Help and frequently asked questions

How are styes treated?


A stye is a red lump that appears at the edge of the eyelid, caused by an infection at the base of an eyelash. It may grow larger and develop a white or yellow spot at the top, which means there is pus within the stye. If the skin is damaged around your eye, it may be more at risk of infection. The bacteria causing these styes often reside naturally in the skin and can be  transferred to the eyelid by touching mucus from the nose area and then rubbing the eye. Styes are actually fairly common and although it might look and feel painful, they usually cause no lasting damage to the eye, eyelids or vision. If they do persist and become worse it's important to see your optometrist or healthcare professional, but most styes will clear up on their own. Typically, a stye will take between one and three weeks to get better by itself, but there are other treatment options available if you wish to remove it more quickly or it becomes more severe.

Treatment methods for styes

If you want to get rid of your stye more quickly, using a warm compress against it will help to speed up the rupturing process, enabling the pus to drain away and the stye to heal. Simply take a washcloth or flannel and soak it in warm water. Hold this up to the affected eye for around 10-15 minutes and repeat four to six times a day.  Remember to keep your eye closed during the warm compress. The heat will encourage any pus to come to the surface, so the fluid can be released and the healing process can begin. If the stye is persistent and does not go away on its on, you may need to see a doctor who can manually drain the pus with the aid of local anaesthesia. He or she will use a needle to create an incision in the stye that the pus can flow through. Sometimes styes can recur frequently, in which case you may be prescribed an antibiotic ointment to place on the affected area.

A stye may cause considerable pain and discomfort, depending on the size, placement and other factors. You can take an over-the-counter painkiller such as paracetamol or ibuprofen to alleviate these painful symptoms, but make sure to follow the directions on the label. If the pain doesn't subside, you should see your doctor or optometrist for more help. An internal stye on the inside surface of the eyelid is more rare, but if it does occur and becomes large or painful you will also need to see your optometrist immediately.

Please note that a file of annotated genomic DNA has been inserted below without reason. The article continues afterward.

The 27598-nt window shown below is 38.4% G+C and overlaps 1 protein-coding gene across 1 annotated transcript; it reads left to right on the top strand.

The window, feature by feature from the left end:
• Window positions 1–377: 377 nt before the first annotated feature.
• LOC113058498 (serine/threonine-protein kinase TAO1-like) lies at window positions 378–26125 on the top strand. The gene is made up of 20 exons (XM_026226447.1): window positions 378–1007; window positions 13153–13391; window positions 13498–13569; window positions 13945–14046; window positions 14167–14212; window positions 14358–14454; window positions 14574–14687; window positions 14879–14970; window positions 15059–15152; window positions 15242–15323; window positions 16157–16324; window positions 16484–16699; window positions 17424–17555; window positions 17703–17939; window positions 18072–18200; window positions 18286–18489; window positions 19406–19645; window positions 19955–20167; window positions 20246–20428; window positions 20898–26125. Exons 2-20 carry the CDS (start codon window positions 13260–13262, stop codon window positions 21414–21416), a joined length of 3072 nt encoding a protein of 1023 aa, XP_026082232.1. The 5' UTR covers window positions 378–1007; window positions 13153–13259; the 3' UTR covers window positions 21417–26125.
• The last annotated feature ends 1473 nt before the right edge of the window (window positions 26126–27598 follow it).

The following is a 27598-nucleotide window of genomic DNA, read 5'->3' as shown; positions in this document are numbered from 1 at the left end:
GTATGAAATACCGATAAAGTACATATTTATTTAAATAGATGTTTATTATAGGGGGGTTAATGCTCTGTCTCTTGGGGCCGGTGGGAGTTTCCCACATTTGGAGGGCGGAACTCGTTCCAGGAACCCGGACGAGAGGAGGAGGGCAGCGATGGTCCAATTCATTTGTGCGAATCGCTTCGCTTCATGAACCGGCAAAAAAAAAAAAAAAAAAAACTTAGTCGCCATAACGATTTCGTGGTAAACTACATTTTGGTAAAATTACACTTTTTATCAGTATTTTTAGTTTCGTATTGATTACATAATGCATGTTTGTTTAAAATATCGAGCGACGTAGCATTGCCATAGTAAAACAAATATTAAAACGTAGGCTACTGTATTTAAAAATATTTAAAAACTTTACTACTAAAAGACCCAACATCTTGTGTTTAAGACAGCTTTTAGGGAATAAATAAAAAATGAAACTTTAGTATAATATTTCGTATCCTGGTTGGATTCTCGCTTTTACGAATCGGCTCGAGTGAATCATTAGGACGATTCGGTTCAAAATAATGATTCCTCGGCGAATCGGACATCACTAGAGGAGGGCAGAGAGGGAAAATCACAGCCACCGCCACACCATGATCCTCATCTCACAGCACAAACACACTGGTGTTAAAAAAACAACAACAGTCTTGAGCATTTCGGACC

Treating styes: What not to do!

The most important thing to remember is that you should never try to break or rupture the stye yourself through pushing, squeezing or poking. This can make the condition worse as it could potentially spread the bacteria around the eyelid. You should also avoid trying to pull out the affected eyelash yourself. If the infection spreads to the rest of the eyelids it may cause blepharitis or inflammation of these tissues. It's also important not to spread the infection to others, so ensure no one can come into contact with anything you might have contaminated - such as a discarded warm compression pad or used towels. Sometimes a stye that doesn't drain or heal properly can turn into chalazia, which are typically larger and may not cause any pain. They can give your eyelid a 'bumpy' appearance. Chalazia are treated in the same way as styes, but you may wish to see your doctor or optometrist more quickly if you have several. 

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